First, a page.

Shocking New Figures Show How Just Much the US is Fueling the Violence in Yemen

Despite presenting itself as a force for good and peace in the Middle East, the United States sells at least five times as much weaponry to Saudi Arabia than aid it donates to Yemen. The State Department constantly portrays itself as a humanitarian superpower with the welfare of the Yemeni people as its highest priority, yet figures released from the United Nations and the Stockholm International Peace Research Institute (SIPRI) show that since the war in Yemen began, the U.S. government has given $2.56 billion in aid to the country, but sold over $13 billion in high-tech weapons to Saudi Arabia, the leader of the coalition prosecuting a relentless onslaught against the country.

Figures like these are always debatable. What constitutes legitimate “aid” is a question everyone would answer differently. Furthermore, the $13 billion figure does not include the enormous weapons deal Saudi Arabia signed with Donald Trump in 2017, which will reportedly see the Kingdom purchase $350 billion over ten years.

SIPRI is skeptical of the size of these numbers, but if they prove to be correct, once the orders begin arriving, they will make the paltry aid donations seem like small change by comparison. Sales include all manner of military equipment, from radar and transport systems to F-15 fighter jets, TOW missiles, Abrams tanks, and Paladin howitzers.

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DHS PLANS TO START COLLECTING EYE SCANS AND DNA — WITH THE HELP OF DEFENSE CONTRACTORS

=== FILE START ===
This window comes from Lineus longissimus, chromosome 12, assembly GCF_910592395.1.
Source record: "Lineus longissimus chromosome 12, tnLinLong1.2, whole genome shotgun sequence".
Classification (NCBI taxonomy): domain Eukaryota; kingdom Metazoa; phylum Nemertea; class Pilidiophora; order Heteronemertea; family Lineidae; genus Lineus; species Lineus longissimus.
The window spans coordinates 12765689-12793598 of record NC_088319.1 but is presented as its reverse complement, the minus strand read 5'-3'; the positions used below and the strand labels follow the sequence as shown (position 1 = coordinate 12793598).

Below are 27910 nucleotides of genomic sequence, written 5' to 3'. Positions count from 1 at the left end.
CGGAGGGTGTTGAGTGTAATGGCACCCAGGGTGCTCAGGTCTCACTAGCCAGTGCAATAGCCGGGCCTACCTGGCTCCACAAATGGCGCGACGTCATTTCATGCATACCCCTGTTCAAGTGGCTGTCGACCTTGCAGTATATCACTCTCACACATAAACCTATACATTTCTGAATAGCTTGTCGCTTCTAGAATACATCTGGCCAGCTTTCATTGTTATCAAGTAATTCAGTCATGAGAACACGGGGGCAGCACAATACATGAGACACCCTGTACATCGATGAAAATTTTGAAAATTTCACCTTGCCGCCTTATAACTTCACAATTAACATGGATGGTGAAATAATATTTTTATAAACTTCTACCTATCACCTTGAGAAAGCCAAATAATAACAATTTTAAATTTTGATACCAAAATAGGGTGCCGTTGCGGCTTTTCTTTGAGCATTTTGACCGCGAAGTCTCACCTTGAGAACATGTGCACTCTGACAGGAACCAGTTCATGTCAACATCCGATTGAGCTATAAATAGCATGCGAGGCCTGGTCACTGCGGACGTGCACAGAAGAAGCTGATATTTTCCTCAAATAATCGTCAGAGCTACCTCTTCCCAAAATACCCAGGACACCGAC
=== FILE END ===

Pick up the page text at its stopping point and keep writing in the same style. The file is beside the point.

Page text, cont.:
THROUGH A LITTLE-DISCUSSED potential bureaucratic rule change, the Department of Homeland Security is planning to collect unprecedented levels of biometric information from immigration applicants and their sponsors — including U.S. citizens. While some types of applicants have long been required to submit photographs and fingerprints, a rule currently under consideration would require practically everyone applying for any kind of status, or detained by immigration enforcement agents, to provide iris scans, voiceprints and palmprints, and, in some cases, DNA samples. A tangled web of defense and surveillance contractors, which operate with little public oversight, have already begun to build the infrastructure that would be needed to store these records.

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Biden’s Pentagon Transition Team Members Funded by the Arms Industry

On Tuesday, Joe Biden released a list of transition teams for the various departments in his future White House. The Pentagon transition team for Biden consists of 23 people, many of whom hail from hawkish think tanks.

The team is led by Kathleen Hicks, who worked in the Pentagon under the Obama administration. Hicks most recent employer is the Cen­ter for Strate­gic and Inter­na­tion­al Stud­ies (CSIS), a think tank that receives contributions from arms makers like Northrop Grumman, Boeing, Lockheed Martin, and Raytheon, to name a few.

CSIS also receives contributions from governments. The think tank’s top government donors are the US, the UAE, Taiwan, and Japan. Two other CSIS employees are on the transition team; Andrew Hunter and Melissa Dalton, who both worked in the Pentagon under the Obama administration.

CSIS employees author policy papers and Op-Eds that generally call for more US involvement around the world. In August, Hicks co-authored an Op-Ed in The Hill titled, “Pentagon Action to Withdraw from Germany Benefits Our Adversaries,” a piece that slammed Trump’s plan to draw down troops from Germany, which Biden could to call off.

Two members of the transition team come from the Center for a New American Security (CNAS), Susanna Blume, a former Pentagon employee, and Ely Ratner, who served as deputy national security advisor to then-vice president Joe Biden from 2015 to 2017.

CNAS is another think tank that enjoys hefty donations from weapons makers, major corporations, and governments. From 2019 to 2020, CNAS received at least $500,000 from the US State Department and at least $500,000 from Northrop Grumman. Other donors include Google, Facebook, Raytheon, and Lockheed Martin.